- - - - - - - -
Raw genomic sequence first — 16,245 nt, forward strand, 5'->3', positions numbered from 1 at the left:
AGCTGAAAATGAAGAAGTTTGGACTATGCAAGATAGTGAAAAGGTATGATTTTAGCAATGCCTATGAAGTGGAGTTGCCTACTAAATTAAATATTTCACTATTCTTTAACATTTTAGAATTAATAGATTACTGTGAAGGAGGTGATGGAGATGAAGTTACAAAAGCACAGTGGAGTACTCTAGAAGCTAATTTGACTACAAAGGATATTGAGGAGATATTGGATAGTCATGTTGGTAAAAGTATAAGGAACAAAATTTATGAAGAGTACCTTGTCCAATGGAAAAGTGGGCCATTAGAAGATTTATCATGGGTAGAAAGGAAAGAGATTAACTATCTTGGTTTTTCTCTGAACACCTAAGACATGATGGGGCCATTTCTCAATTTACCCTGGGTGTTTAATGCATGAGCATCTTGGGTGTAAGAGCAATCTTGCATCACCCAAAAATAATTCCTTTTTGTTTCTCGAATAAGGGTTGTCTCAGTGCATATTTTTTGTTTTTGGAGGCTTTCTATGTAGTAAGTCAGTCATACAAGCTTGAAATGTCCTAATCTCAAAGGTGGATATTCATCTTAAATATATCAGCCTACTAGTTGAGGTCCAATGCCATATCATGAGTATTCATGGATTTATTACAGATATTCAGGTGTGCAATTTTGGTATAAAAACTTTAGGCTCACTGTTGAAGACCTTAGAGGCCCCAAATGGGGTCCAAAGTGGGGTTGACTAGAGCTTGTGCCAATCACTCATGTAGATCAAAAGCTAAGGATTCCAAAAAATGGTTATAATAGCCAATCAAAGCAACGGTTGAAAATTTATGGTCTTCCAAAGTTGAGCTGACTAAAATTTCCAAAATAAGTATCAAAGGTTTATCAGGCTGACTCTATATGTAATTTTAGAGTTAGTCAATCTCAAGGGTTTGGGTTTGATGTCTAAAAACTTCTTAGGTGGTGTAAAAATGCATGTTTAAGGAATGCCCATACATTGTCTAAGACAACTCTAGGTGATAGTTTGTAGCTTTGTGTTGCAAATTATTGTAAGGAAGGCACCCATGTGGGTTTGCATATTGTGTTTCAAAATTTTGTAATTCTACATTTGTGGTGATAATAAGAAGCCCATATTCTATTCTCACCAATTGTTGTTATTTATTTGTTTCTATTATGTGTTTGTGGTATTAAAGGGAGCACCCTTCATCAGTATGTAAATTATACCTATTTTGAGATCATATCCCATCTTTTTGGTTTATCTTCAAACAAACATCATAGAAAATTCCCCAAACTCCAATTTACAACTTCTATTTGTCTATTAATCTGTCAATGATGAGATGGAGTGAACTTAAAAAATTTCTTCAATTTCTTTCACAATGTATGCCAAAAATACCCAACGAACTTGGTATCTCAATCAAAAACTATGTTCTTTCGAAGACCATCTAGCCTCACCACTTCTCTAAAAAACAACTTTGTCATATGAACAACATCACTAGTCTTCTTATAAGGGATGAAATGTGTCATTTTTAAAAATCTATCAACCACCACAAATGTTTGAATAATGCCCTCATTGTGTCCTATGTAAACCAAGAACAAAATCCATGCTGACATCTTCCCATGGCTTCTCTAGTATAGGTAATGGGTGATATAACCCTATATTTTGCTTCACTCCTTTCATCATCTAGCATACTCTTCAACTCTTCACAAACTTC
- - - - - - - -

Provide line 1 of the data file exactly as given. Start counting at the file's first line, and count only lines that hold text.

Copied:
Raw genomic sequence first — 16,245 nt, forward strand, 5'->3', positions numbered from 1 at the left: